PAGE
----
Reply Score: 1

...
by Hiev on Sat 5th Nov 2011 15:31 UTC
Hiev
Member since:
2005-09-27

I'm kind of disappointed cause they don't mention the possibility to use the unmodified GNOME-Shell, so people like me who really like it won't be able to use it.

Reply Score: 2

...
by Hiev on Sat 5th Nov 2011 16:10 UTC
Hiev
Member since:
2005-09-27

And for those who don't know, Pinguy Linux is also working in a modified GNOME Shell just like Mint.

http://blog.pinguyos.com/post/12241043617/pinguy-os-11-10-pre-alpha...

Reply Score: 3

Comment by Luminair
by Luminair on Sat 5th Nov 2011 18:18 UTC
Luminair
Member since:
2007-03-30

Someone can correct me, but it seems to me that the only successful GUIs the Linux/FOSS people have come up with are clones of Apple and Microsoft designs (and their progenitors).

So how confident is the reader that any given distro (like Linux Mint) can break that trend and innovate their way to something beautiful and functional and popular? I'm very skeptical.

Look at the hate in this thread for KDE4 and GNOME3 and Unity! And now Linux Mint is going to bat! They'll lose their heads.

Reply Score: 2

RE: Comment by Luminair
by judgen on Sun 6th Nov 2011 01:28 UTC in reply to "Comment by Luminair"
judgen Member since:
2006-07-12

they hate for a reason. If your computer was good and awesome, an update messed that up.. In windows lands they would even sue microsoft for ruining their "experience" (which has happened all over the world several times) Destroying lets say kde3 interface with the complete bullcrap that is plasma is just a piss in the face of the users, The apps are still good and QT is still awsome. A fork might not win out in the long run, but in this particular case i think it will. DeskMATE WILL be the gnome desktop in a year and gnome3 will be dead. The difference from Trinity vs KDE4 is alot alike but still not. Trinity does not benefit from qt4 and that is it's downfall. There is no such limitations in G* land and gnome3 will be dead in a year or two unless they adapt what the people want.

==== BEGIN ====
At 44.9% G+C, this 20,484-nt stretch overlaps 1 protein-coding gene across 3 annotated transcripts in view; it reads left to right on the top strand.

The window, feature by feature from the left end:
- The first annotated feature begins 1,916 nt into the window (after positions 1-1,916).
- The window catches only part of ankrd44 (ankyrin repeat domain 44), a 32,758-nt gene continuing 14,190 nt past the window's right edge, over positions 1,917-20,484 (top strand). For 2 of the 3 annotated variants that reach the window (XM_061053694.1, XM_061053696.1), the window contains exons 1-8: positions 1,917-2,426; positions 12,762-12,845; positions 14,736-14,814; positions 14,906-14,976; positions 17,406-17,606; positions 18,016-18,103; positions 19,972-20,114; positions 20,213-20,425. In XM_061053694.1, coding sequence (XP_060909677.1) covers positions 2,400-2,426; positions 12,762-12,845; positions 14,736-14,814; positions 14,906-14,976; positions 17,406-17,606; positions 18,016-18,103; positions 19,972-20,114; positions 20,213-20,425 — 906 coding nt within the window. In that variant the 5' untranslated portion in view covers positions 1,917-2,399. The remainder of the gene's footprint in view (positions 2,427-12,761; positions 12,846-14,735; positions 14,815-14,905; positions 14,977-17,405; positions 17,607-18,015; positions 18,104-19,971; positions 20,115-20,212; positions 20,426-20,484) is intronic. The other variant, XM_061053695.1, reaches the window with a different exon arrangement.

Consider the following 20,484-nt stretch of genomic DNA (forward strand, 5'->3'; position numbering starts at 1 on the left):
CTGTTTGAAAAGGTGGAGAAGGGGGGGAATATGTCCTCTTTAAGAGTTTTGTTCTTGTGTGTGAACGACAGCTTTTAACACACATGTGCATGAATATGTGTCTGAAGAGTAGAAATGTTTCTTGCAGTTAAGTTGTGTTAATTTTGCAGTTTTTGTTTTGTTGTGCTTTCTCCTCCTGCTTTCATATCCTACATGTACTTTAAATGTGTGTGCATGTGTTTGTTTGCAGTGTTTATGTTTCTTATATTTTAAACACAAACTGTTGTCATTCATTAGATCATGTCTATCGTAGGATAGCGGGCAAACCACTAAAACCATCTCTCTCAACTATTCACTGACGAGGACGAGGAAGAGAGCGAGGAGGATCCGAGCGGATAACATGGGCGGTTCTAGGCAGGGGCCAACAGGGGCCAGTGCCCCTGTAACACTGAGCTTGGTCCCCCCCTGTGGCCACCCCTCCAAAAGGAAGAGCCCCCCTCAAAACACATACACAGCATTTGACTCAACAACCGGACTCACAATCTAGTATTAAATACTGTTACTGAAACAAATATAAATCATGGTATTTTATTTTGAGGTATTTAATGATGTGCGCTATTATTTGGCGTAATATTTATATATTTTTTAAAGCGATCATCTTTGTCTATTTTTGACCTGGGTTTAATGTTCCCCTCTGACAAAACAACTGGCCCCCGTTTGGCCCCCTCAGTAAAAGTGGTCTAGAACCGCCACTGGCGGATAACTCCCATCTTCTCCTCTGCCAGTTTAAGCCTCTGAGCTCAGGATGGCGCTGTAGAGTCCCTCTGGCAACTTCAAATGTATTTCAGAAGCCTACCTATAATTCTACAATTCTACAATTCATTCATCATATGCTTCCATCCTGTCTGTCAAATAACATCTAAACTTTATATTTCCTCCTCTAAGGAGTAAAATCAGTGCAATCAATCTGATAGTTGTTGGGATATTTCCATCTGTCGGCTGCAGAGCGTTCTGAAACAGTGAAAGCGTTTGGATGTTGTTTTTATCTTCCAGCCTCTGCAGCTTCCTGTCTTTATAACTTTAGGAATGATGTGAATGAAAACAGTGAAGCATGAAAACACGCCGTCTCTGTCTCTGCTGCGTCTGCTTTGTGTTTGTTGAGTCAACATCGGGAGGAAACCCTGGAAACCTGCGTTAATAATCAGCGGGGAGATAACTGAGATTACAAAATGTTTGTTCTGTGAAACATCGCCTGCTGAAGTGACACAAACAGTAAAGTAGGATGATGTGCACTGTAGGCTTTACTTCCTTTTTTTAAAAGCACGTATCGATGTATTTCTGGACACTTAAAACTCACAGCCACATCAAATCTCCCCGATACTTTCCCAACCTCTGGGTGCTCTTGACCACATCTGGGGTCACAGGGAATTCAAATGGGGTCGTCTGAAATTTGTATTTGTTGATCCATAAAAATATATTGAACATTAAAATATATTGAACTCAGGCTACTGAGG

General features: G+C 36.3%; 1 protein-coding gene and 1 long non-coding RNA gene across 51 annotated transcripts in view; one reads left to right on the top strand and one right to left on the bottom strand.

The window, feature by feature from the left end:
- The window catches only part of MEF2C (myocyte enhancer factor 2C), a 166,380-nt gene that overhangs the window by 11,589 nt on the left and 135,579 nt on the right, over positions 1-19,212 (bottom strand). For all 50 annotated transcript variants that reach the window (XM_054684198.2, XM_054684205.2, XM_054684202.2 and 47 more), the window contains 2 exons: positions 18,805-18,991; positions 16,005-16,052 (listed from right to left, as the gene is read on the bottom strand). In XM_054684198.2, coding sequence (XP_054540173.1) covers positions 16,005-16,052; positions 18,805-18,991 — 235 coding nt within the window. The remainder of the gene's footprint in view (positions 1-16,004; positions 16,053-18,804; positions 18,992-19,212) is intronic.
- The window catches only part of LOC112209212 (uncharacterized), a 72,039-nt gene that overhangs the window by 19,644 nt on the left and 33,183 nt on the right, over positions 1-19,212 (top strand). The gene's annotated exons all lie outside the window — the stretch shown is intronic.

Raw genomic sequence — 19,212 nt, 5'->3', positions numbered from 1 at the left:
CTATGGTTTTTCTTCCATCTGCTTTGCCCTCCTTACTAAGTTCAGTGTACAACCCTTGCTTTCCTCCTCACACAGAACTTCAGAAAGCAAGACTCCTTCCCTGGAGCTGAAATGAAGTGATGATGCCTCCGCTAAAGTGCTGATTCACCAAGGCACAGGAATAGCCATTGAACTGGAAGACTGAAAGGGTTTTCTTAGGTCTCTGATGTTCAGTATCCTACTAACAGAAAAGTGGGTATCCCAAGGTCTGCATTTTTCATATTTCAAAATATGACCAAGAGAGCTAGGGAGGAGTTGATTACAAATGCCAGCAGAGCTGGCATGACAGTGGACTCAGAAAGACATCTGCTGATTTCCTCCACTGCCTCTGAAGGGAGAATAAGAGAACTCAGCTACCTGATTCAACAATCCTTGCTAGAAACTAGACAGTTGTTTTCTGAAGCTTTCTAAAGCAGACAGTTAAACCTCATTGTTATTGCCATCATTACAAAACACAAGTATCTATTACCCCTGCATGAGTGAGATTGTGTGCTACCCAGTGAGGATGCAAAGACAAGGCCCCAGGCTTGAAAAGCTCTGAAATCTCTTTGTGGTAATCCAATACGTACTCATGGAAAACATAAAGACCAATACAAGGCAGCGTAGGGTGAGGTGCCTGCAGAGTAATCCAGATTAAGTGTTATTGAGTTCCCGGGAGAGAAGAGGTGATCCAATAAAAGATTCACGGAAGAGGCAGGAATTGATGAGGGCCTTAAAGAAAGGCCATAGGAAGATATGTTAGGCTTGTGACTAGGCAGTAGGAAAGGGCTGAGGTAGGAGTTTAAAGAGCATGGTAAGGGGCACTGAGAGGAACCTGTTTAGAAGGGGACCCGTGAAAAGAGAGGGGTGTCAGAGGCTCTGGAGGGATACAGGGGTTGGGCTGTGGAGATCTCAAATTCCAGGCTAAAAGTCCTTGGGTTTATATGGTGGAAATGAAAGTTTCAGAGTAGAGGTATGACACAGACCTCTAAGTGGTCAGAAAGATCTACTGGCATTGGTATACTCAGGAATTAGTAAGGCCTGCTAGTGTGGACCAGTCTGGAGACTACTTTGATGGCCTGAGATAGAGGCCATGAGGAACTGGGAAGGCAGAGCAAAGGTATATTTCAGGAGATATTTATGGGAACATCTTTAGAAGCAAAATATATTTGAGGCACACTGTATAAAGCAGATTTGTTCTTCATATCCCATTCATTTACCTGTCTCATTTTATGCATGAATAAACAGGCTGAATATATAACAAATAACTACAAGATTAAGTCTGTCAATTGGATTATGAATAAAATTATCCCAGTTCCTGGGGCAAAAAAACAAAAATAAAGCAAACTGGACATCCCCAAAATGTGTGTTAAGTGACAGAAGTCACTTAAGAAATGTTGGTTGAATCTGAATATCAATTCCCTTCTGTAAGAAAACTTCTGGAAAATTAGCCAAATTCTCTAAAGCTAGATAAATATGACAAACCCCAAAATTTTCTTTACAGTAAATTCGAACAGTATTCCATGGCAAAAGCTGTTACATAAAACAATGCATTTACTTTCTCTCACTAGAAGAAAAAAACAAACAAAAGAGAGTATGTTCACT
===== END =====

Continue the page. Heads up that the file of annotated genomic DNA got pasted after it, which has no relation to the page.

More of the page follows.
Reply Score: 2

RE[2]: Comment by Luminair
by cyrilleberger on Mon 7th Nov 2011 08:25 UTC in reply to "RE: Comment by Luminair"
cyrilleberger Member since:
2006-02-01

Some people seems to forget how broken and buggy kicker was... Probably because they are members of the "It was better before" sects. Since KDE 4.2 (or even 4.1, but 4.2 is first really stable release), you can make your plasma desktop looks exactly like your KDE 3 one (even the icon mess on the desktop), and it is what I have been doing (but without the icon mess). And that is the real reason why trinity will not get any traction, except among members of the "It was better before" sect. And for those with hardware problem, yes it is true that KDE4 (and Gnome3) have issues with the (poor) quality of graphics driver, but at least with KDE4 once the animation are disabled, it works perfectly fine (and on a side note, there is no effect with KDE3 so it was not better before).

However, Gnome 3 is in a different situation, the whole shell is so rigid that you cannot customize it to make it work like you want it to work. It forces you to work the way the Gnome UI team wants you to work. Meaning that users who do not fit in that vision are left to look for alternative, or create for of Gnome 3 that will fit their need.

Reply Score: 5

Just my opinion...
by Construct1545 on Sat 5th Nov 2011 21:02 UTC